shirt THESIS.jpg
 
 

SCAD MFA Candidate of Fibers Leah Blair is a political artist and environmental advocate.

After learning that the fashion industry is the world’s second largest polluter, Blair made it her mission to raise awareness of this global issue. For this body of work Blair spent months digging through dumpsters, collecting water bottles and discarded clothing. She used these materials to create an installation that conveys the scale and disposable nature of the fast fashion industry. It is her goal to provide a glimpse into the hidden elements of the complex global system.

For Blair, conscious consumerism is not enough to change the environmentally degrading system. It is essential that we find ways to spark dialogue centered around the process of discovering and creating alternatives and solutions.

 
 
5,250 water bottles equals 700 gallons, which is how much water is needed to grow the cotton for one t-shirt.  This doesn’t include water and chemicals used for dyeing/bleaching, and finishing. Production is equal to only 70% of the environmental impact of a cotton t shirt, other things to consider are consumer care, one load of laundry equals 40 gallons of water. How many times have you washed your favorite tshirt?  

5,250 water bottles equals 700 gallons, which is how much water is needed to grow the cotton for one t-shirt.  This doesn’t include water and chemicals used for dyeing/bleaching, and finishing. Production is equal to only 70% of the environmental impact of a cotton t shirt, other things to consider are consumer care, one load of laundry equals 40 gallons of water. How many times have you washed your favorite tshirt?  

  68 pounds is the average total of how much clothing an American throws away each year. Overall, Americana dispose of 14 million tons of clothing a year. Between 2000 and 2014, textiles increased in the municipal solid waste stream by a staggering 71% – more than double the growth of any other major waste category. 70 percent of unwanted clothes in the United States in 2012 went into either a landfill or an incinerator. When natural fibers enter a landfill they produce the potent greenhouse gas methane as they degrade. Natural fibers go through a lot of unnatural processes on their way to becoming clothing, they’ve been bleached, dyed, printed on, scoured in chemical baths. Those chemicals can leach from the textiles and—in improperly sealed landfills—into groundwater. Burning the items in incinerators can release those toxins into the air. This 68 pounds doesn’t include donated clothing, of which .01 get resold, and the rest is sold to profit textile mills or in bulk to developing nations. Over 70% of clothing donated globally end up in Africa. This is also coming to a halt as the re-sale market is already overs saturated, and has destroyed local textile industry.  There is a currently a proposed ban on importing used clothing into East Africa; the U.S is threatening trade sanctions if the ban goes through.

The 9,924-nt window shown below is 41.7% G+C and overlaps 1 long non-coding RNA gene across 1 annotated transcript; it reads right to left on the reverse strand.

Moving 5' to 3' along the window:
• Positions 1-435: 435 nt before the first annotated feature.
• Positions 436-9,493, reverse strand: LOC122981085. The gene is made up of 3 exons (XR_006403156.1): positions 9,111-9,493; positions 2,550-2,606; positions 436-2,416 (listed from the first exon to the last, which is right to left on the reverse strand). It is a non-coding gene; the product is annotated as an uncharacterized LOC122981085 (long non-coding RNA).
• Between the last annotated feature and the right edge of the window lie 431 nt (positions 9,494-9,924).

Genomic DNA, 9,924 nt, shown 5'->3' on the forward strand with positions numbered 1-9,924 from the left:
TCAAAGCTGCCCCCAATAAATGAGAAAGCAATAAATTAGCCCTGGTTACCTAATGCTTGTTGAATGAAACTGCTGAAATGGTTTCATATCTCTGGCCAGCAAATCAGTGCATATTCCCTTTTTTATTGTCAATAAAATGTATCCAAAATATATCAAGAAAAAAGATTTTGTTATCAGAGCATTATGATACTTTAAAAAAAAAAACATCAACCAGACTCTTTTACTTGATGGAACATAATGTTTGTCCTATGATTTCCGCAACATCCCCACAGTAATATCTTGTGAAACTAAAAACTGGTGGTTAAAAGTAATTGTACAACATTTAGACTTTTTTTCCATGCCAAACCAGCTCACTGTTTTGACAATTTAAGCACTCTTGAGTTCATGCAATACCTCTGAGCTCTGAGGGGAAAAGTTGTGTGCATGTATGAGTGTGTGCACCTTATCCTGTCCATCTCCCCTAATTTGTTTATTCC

68 pounds is the average total of how much clothing an American throws away each year. Overall, Americana dispose of 14 million tons of clothing a year. Between 2000 and 2014, textiles increased in the municipal solid waste stream by a staggering 71% – more than double the growth of any other major waste category. 70 percent of unwanted clothes in the United States in 2012 went into either a landfill or an incinerator. When natural fibers enter a landfill they produce the potent greenhouse gas methane as they degrade. Natural fibers go through a lot of unnatural processes on their way to becoming clothing, they’ve been bleached, dyed, printed on, scoured in chemical baths. Those chemicals can leach from the textiles and—in improperly sealed landfills—into groundwater. Burning the items in incinerators can release those toxins into the air.

This 68 pounds doesn’t include donated clothing, of which .01 get resold, and the rest is sold to profit textile mills or in bulk to developing nations. Over 70% of clothing donated globally end up in Africa. This is also coming to a halt as the re-sale market is already overs saturated, and has destroyed local textile industry.  There is a currently a proposed ban on importing used clothing into East Africa; the U.S is threatening trade sanctions if the ban goes through.

From cradle to grave each fiber has its own environmental impact. The amount of resources needed to grow and process cotton and wool can be just as hazardous as the input for synthetics.  There is a lack of research on all elements of the life cycle that make it impossible to know the actual footprint of clothes. Extracting oil, growing cotton, transporting, are all part of the processing. Though consumer care, washing and drying, use energy and water as well. How we dispose of clothing also has a great environmental impact. In this interactive piece I highlight the lesser known facts about the major fibers used in clothing. I encourage you to examine your own clothing, look at the tag and cut it off to add to the appropriate beaker.  

From cradle to grave each fiber has its own environmental impact. The amount of resources needed to grow and process cotton and wool can be just as hazardous as the input for synthetics.  There is a lack of research on all elements of the life cycle that make it impossible to know the actual footprint of clothes. Extracting oil, growing cotton, transporting, are all part of the processing. Though consumer care, washing and drying, use energy and water as well. How we dispose of clothing also has a great environmental impact.

In this interactive piece I highlight the lesser known facts about the major fibers used in clothing. I encourage you to examine your own clothing, look at the tag and cut it off to add to the appropriate beaker.